from Wiktionary, Creative Commons Attribution/Share-Alike License

  • n. Plural form of gillie.


Sorry, no etymologies found.


  • Here, on the 23d of June, 1314, was posted the Scottish army, awaiting the coming of the foe, the camp-followers, cart-drivers, and other useless material of the army being sent back behind a hill, -- afterwards known as the gillies 'or servants' hill, -- that they might be out of the way.

    Historical Tales, Vol. 4 (of 15) The Romance of Reality

  • The English ran ninety miles from Bannockburn, seared by the "gillies" and the baggage-wagons.

    The Atlantic Monthly, Volume 08, No. 48, October, 1861

  • Bruce threw his infantry reserve into the battle, the arrows of the English archers wounded the men-at-arms of their own side, and the remnants of the leading line were tired and disheartened when the final impetus to their rout was given by the historic charge of the "gillies," some thousands of Scottish camp-followers who suddenly emerged from the woods, blowing horns, waving such weapons as they possessed, and holding aloft [v. 03 p. 0355] improvised banners.

    Encyclopaedia Britannica, 11th Edition, Volume 3, Part 1, Slice 3 "Banks" to "Bassoon"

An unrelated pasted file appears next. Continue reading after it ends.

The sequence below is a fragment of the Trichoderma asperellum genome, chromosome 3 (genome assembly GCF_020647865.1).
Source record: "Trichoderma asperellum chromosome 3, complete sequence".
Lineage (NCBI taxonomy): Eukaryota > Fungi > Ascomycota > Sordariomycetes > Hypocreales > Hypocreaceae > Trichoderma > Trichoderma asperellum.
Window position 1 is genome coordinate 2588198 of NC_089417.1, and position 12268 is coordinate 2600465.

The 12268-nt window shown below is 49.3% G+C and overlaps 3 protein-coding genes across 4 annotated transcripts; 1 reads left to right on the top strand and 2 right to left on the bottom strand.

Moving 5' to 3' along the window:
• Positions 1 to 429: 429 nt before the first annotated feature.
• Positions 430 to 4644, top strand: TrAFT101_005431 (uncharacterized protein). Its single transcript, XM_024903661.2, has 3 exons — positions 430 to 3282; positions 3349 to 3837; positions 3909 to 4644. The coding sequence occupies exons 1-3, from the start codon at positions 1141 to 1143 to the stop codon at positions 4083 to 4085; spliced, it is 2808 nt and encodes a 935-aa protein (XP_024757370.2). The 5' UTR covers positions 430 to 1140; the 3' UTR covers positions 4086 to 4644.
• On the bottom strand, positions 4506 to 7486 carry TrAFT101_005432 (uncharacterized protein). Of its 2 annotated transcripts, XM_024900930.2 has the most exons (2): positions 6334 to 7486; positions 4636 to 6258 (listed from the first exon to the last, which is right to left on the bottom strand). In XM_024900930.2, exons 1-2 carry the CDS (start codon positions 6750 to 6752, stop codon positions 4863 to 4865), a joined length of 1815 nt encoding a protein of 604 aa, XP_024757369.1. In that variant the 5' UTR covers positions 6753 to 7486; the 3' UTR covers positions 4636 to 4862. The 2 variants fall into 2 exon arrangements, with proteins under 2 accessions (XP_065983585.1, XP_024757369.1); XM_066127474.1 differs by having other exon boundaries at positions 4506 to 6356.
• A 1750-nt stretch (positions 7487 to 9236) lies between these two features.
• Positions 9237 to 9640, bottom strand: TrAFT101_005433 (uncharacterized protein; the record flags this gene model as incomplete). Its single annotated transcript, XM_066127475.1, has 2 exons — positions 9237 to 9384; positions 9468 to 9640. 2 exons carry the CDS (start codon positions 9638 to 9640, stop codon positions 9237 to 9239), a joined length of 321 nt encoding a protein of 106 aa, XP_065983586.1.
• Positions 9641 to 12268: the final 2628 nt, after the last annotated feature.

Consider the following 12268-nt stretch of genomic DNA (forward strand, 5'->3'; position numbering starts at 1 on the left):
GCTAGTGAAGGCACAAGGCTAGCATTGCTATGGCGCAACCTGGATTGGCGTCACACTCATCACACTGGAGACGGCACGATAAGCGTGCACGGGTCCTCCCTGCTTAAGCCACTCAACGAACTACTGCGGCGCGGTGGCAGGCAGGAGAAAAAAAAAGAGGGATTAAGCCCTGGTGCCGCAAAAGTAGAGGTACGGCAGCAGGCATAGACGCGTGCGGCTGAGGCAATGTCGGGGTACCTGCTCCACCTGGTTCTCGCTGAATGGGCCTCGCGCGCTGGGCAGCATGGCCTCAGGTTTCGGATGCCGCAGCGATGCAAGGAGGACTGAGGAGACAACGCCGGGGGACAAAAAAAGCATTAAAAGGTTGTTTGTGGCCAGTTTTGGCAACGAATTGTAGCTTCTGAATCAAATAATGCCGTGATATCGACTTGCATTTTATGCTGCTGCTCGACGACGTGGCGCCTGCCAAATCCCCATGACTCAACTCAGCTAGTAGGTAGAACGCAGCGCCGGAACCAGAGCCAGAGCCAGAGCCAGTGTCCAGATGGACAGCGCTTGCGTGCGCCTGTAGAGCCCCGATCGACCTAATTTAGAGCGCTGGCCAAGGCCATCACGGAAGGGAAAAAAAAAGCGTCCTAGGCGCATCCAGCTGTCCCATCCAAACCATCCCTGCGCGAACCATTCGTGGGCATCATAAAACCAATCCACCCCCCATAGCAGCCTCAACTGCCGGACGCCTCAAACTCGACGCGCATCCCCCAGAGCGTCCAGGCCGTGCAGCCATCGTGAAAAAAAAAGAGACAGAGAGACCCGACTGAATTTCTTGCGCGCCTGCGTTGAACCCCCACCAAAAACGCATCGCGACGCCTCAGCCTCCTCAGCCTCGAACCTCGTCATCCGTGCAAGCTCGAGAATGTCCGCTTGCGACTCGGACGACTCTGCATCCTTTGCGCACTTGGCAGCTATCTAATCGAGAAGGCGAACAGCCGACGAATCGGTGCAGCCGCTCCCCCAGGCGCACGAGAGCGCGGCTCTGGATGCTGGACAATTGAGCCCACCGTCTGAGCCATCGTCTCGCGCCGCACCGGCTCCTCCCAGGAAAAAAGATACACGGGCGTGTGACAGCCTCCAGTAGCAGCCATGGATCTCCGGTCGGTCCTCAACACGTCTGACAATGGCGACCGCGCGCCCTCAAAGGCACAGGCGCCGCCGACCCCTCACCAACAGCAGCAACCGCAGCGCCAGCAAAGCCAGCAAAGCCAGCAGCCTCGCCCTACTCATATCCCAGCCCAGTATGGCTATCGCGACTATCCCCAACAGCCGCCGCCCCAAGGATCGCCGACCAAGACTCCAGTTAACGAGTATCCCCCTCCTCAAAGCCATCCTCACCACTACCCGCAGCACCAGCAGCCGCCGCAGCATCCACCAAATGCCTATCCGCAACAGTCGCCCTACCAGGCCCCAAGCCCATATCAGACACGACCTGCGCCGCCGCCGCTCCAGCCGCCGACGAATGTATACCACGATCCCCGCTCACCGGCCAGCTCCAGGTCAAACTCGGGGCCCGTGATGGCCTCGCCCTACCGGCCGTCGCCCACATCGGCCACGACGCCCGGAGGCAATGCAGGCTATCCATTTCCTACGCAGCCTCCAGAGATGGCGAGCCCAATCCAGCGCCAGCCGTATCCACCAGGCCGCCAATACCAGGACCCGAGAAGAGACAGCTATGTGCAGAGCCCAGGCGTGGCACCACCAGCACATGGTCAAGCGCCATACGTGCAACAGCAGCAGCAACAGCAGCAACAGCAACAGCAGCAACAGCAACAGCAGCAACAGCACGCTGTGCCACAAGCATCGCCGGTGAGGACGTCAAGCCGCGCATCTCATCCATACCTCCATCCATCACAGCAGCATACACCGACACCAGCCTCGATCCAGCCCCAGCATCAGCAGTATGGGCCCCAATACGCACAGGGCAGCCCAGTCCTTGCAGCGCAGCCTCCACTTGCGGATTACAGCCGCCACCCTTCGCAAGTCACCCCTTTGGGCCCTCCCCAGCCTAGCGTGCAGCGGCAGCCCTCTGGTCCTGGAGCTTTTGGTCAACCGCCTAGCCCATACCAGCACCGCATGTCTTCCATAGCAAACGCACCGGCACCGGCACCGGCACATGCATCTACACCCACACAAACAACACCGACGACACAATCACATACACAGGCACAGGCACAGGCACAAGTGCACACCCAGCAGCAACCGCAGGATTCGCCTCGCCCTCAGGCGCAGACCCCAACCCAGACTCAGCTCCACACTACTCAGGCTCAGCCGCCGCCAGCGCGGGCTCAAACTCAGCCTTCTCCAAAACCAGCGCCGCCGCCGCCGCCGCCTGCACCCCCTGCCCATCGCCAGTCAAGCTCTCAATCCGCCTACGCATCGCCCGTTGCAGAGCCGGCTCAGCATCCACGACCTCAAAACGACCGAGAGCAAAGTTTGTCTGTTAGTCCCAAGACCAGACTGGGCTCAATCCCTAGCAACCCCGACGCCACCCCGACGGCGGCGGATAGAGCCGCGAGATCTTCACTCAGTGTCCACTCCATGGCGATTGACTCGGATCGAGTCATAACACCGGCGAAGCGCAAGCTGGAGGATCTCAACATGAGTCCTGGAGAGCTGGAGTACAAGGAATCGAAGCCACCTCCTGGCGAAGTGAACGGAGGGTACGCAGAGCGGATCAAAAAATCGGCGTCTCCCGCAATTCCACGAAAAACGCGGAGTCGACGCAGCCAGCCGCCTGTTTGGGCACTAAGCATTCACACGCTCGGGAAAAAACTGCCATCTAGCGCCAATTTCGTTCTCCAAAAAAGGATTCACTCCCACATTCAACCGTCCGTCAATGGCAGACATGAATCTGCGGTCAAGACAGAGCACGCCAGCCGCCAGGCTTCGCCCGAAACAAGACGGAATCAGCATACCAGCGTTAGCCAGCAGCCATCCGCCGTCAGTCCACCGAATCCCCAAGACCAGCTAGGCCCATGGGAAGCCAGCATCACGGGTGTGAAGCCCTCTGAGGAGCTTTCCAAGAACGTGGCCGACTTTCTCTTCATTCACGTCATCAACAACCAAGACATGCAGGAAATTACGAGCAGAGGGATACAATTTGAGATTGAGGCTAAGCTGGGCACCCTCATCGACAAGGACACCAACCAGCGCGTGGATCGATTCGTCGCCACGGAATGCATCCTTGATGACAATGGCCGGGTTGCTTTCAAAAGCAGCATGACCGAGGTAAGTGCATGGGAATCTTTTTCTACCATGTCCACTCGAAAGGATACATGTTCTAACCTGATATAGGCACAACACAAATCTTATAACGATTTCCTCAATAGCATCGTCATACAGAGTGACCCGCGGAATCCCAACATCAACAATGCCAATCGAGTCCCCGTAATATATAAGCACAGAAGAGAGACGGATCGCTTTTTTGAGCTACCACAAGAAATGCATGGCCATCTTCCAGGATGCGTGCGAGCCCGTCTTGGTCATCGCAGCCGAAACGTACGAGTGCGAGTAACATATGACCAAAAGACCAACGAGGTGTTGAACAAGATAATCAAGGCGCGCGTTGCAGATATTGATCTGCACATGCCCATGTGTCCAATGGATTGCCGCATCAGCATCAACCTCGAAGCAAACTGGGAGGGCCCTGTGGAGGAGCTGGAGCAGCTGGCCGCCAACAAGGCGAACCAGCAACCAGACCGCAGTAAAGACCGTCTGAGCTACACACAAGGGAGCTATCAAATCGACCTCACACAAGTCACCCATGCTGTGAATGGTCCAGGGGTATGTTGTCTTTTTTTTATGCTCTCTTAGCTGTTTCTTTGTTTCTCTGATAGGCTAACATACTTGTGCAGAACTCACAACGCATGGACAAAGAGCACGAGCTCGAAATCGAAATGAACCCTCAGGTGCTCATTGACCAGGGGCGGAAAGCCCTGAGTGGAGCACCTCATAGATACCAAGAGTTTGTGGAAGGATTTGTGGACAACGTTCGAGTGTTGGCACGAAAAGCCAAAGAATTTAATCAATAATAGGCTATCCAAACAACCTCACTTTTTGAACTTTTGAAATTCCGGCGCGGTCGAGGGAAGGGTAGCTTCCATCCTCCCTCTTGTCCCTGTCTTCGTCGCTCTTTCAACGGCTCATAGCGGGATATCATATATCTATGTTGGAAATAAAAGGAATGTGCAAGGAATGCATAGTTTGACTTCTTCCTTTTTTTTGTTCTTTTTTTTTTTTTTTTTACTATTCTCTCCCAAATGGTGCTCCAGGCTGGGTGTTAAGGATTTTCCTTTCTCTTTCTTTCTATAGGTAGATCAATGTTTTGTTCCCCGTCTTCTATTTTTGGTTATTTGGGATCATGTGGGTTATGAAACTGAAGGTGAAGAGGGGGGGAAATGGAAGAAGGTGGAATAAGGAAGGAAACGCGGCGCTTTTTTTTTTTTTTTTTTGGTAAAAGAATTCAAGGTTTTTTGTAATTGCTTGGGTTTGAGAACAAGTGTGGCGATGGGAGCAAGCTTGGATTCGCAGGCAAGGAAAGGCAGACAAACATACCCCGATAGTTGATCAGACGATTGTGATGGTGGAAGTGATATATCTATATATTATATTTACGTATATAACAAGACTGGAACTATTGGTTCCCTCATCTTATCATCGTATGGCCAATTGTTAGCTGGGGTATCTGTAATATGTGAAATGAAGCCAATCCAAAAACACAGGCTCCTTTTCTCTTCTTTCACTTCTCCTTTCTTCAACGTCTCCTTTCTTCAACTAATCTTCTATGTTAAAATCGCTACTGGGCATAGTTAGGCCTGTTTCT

• The Irish/Scottish gillies were a piece of leather cut in such a way that it drew up around your foot.

    A Brief History of the Shoe « Colleen Anderson

  • Clay said it ... my gillies would get caught up in this thing.

    Useful? You Bet Your R.A.S.S.

  • The narrative is set in 18th century Scotland with "deadly claymores flashing above plaid and tartan," and "clan-cries of the gillies, charging with their chiefs."

    “Living hand to mouth. . .”

  • Oh I mixed the last names simpson menzies and imbert, …but Jutta did know only peters last name not gillies and she thought peter and gilli were married, when she sent the scholar away who came for a private lessons with gilli.

    The English Teaching Theatre – how it nearly never started… « Ken Wilson's Blog

  • Let us back to the camp, and send our gillies for the venison.

    The Fair Maid of Perth

  • He observed that they occasionally watched him with a sharp eye, as if they were jealous of some effort to escape; and once, as he lingered behind at crossing a brook, one of the gillies began to blow the match of his piece, giving him to understand that he would run some risk in case of an attempt to part company.

    A Legend of Montrose

  • “The Princess of Broadswords and Targets, I say,” answered his companion; “for the Lady of Montrose herself could not be more courteously waited upon; she has four Highland maidens, and as many bare-legged gillies, to wait upon her orders.”

    A Legend of Montrose


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